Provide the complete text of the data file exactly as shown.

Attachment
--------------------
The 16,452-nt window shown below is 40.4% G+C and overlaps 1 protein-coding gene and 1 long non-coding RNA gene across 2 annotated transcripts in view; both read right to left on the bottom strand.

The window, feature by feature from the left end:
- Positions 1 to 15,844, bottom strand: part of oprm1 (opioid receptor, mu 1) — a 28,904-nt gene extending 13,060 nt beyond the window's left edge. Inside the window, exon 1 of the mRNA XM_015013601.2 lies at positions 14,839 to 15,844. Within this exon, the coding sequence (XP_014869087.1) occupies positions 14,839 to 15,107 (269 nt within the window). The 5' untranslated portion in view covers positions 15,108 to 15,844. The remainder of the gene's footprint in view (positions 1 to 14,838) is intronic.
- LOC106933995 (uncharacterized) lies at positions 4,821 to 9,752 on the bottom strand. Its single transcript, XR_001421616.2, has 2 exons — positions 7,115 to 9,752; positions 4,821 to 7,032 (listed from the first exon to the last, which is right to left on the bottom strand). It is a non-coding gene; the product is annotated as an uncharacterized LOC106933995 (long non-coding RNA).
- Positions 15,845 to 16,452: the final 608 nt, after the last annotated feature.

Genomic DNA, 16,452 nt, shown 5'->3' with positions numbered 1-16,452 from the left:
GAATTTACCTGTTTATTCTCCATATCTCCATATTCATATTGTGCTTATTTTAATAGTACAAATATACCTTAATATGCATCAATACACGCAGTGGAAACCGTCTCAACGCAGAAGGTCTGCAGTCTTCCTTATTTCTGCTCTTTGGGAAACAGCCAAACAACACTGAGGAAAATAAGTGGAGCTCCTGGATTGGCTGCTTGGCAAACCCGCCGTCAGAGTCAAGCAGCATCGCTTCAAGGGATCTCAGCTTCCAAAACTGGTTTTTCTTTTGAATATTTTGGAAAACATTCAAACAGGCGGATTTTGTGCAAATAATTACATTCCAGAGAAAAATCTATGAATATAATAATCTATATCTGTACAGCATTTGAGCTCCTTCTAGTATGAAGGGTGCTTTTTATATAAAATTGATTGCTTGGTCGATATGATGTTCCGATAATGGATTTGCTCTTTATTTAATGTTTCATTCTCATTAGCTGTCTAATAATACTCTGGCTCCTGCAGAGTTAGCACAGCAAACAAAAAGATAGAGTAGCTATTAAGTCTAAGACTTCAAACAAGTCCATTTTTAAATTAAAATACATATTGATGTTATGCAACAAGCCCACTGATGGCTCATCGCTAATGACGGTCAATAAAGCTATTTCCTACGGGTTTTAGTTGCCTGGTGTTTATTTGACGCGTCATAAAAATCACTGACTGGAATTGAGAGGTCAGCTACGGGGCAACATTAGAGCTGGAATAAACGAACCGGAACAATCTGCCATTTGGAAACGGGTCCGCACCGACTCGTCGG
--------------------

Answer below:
The 16,452-nt window shown below is 40.4% G+C and overlaps 1 protein-coding gene and 1 long non-coding RNA gene across 2 annotated transcripts in view; both read right to left on the bottom strand.

The window, feature by feature from the left end:
- Positions 1 to 15,844, bottom strand: part of oprm1 (opioid receptor, mu 1) — a 28,904-nt gene extending 13,060 nt beyond the window's left edge. Inside the window, exon 1 of the mRNA XM_015013601.2 lies at positions 14,839 to 15,844. Within this exon, the coding sequence (XP_014869087.1) occupies positions 14,839 to 15,107 (269 nt within the window). The 5' untranslated portion in view covers positions 15,108 to 15,844. The remainder of the gene's footprint in view (positions 1 to 14,838) is intronic.
- LOC106933995 (uncharacterized) lies at positions 4,821 to 9,752 on the bottom strand. Its single transcript, XR_001421616.2, has 2 exons — positions 7,115 to 9,752; positions 4,821 to 7,032 (listed from the first exon to the last, which is right to left on the bottom strand). It is a non-coding gene; the product is annotated as an uncharacterized LOC106933995 (long non-coding RNA).
- Positions 15,845 to 16,452: the final 608 nt, after the last annotated feature.

Genomic DNA, 16,452 nt, shown 5'->3' with positions numbered 1-16,452 from the left:
GAATTTACCTGTTTATTCTCCATATCTCCATATTCATATTGTGCTTATTTTAATAGTACAAATATACCTTAATATGCATCAATACACGCAGTGGAAACCGTCTCAACGCAGAAGGTCTGCAGTCTTCCTTATTTCTGCTCTTTGGGAAACAGCCAAACAACACTGAGGAAAATAAGTGGAGCTCCTGGATTGGCTGCTTGGCAAACCCGCCGTCAGAGTCAAGCAGCATCGCTTCAAGGGATCTCAGCTTCCAAAACTGGTTTTTCTTTTGAATATTTTGGAAAACATTCAAACAGGCGGATTTTGTGCAAATAATTACATTCCAGAGAAAAATCTATGAATATAATAATCTATATCTGTACAGCATTTGAGCTCCTTCTAGTATGAAGGGTGCTTTTTATATAAAATTGATTGCTTGGTCGATATGATGTTCCGATAATGGATTTGCTCTTTATTTAATGTTTCATTCTCATTAGCTGTCTAATAATACTCTGGCTCCTGCAGAGTTAGCACAGCAAACAAAAAGATAGAGTAGCTATTAAGTCTAAGACTTCAAACAAGTCCATTTTTAAATTAAAATACATATTGATGTTATGCAACAAGCCCACTGATGGCTCATCGCTAATGACGGTCAATAAAGCTATTTCCTACGGGTTTTAGTTGCCTGGTGTTTATTTGACGCGTCATAAAAATCACTGACTGGAATTGAGAGGTCAGCTACGGGGCAACATTAGAGCTGGAATAAACGAACCGGAACAATCTGCCATTTGGAAACGGGTCCGCACCGACTCGTCGG